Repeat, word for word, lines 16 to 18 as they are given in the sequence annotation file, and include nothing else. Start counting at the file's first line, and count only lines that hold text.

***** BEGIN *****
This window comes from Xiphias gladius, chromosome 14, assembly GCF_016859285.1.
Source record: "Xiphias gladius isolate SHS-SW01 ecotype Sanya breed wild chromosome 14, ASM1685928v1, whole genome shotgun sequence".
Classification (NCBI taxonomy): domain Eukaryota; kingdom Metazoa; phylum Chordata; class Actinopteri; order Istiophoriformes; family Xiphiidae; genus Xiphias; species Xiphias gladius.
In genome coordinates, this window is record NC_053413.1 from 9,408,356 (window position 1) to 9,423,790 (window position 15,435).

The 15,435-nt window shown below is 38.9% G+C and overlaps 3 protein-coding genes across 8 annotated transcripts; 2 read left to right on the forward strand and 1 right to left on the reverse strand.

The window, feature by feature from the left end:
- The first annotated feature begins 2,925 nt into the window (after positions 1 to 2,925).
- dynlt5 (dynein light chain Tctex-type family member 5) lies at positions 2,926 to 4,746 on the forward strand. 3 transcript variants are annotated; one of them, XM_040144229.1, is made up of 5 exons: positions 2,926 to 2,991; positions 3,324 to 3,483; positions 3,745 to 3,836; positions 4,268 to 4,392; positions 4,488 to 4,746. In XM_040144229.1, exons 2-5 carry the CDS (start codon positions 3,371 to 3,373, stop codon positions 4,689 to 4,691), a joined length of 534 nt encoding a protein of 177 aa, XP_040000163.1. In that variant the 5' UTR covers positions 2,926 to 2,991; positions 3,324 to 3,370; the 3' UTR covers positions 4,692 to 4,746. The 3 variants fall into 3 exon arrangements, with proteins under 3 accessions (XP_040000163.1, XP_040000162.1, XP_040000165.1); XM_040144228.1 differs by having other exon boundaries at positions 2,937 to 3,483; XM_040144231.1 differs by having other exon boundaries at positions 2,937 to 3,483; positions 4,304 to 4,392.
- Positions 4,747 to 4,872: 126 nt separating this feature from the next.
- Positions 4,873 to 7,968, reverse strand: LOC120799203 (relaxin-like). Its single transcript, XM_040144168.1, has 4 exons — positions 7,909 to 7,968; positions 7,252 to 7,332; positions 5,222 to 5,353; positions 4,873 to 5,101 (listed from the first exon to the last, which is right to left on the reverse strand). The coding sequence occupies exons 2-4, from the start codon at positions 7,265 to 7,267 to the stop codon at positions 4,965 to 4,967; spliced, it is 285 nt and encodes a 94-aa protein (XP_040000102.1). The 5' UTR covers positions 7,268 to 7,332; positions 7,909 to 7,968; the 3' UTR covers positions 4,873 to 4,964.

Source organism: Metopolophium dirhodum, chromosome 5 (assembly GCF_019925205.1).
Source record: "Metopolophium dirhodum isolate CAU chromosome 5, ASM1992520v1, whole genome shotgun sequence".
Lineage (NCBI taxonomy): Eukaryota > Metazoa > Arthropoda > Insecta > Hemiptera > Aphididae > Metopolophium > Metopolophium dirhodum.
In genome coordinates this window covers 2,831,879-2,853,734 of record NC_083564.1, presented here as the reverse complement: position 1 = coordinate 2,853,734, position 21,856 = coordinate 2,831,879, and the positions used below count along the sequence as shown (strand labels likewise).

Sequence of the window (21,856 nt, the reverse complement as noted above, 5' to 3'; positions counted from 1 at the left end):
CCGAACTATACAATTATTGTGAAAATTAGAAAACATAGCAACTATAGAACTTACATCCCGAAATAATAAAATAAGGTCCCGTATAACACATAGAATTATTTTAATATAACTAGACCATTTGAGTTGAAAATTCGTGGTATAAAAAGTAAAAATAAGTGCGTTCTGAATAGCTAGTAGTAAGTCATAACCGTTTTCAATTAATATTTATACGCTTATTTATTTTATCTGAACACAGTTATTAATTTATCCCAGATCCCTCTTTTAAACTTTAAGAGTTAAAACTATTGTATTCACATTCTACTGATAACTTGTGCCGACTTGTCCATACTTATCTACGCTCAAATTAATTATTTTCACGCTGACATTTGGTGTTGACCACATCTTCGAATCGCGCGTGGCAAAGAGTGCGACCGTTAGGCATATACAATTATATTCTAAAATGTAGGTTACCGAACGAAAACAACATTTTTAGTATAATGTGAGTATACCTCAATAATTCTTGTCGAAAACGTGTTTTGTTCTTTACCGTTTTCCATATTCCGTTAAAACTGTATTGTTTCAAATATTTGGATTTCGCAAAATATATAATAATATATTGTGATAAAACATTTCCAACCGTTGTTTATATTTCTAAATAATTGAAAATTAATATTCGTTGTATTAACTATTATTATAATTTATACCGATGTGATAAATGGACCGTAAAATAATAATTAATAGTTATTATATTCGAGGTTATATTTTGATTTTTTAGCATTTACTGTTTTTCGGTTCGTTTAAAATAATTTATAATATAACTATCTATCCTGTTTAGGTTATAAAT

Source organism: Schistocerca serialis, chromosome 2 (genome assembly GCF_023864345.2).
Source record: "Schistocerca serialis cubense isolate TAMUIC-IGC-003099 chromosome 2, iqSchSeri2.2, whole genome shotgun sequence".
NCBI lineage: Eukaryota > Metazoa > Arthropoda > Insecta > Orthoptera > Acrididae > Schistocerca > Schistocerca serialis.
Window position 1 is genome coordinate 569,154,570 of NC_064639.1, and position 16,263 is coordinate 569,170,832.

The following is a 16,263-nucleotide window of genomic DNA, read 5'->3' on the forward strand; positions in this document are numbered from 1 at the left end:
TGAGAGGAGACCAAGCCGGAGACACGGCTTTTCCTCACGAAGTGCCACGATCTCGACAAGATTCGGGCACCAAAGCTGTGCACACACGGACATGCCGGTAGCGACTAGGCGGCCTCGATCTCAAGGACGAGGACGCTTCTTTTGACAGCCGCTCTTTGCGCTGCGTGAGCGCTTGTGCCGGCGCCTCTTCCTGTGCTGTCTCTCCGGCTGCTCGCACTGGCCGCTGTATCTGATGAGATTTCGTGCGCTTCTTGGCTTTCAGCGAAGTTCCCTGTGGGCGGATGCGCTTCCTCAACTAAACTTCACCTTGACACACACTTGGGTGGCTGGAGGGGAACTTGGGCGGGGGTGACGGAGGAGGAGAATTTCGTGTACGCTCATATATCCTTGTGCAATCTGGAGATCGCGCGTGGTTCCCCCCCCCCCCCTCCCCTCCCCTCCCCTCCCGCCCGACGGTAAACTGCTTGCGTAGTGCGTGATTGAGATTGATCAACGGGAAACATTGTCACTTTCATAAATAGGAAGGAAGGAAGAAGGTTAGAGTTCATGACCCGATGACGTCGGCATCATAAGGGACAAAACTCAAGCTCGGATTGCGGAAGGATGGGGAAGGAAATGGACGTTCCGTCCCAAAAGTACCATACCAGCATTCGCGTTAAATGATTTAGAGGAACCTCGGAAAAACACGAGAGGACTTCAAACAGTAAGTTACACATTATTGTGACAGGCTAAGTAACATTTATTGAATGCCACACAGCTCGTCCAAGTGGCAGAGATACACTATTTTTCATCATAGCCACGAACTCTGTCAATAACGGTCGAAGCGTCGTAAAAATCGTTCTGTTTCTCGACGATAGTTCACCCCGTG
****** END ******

CCGAACTATACAATTATTGTGAAAATTAGAAAACATAGCAACTATAGAACTTACATCCCGAAATAATAAAATAAGGTCCCGTATAACACATAGAATTATTTTAATATAACTAGACCATTTGAGTTGAAAATTCGTGGTATAAAAAGTAAAAATAAGTGCGTTCTGAATAGCTAGTAGTAAGTCATAACCGTTTTCAATTAATATTTATACGCTTATTTATTTTATCTGAACACAGTTATTAATTTATCCCAGATCCCTCTTTTAAACTTTAAGAGTTAAAACTATTGTATTCACATTCTACTGATAACTTGTGCCGACTTGTCCATACTTATCTACGCTCAAATTAATTATTTTCACGCTGACATTTGGTGTTGACCACATCTTCGAATCGCGCGTGGCAAAGAGTGCGACCGTTAGGCATATACAATTATATTCTAAAATGTAGGTTACCGAACGAAAACAACATTTTTAGTATAATGTGAGTATACCTCAATAATTCTTGTCGAAAACGTGTTTTGTTCTTTACCGTTTTCCATATTCCGTTAAAACTGTATTGTTTCAAATATTTGGATTTCGCAAAATATATAATAATATATTGTGATAAAACATTTCCAACCGTTGTTTATATTTCTAAATAATTGAAAATTAATATTCGTTGTATTAACTATTATTATAATTTATACCGATGTGATAAATGGACCGTAAAATAATAATTAATAGTTATTATATTCGAGGTTATATTTTGATTTTTTAGCATTTACTGTTTTTCGGTTCGTTTAAAATAATTTATAATATAACTATCTATCCTGTTTAGGTTATAAAT

Source organism: Schistocerca serialis, chromosome 2 (genome assembly GCF_023864345.2).
Source record: "Schistocerca serialis cubense isolate TAMUIC-IGC-003099 chromosome 2, iqSchSeri2.2, whole genome shotgun sequence".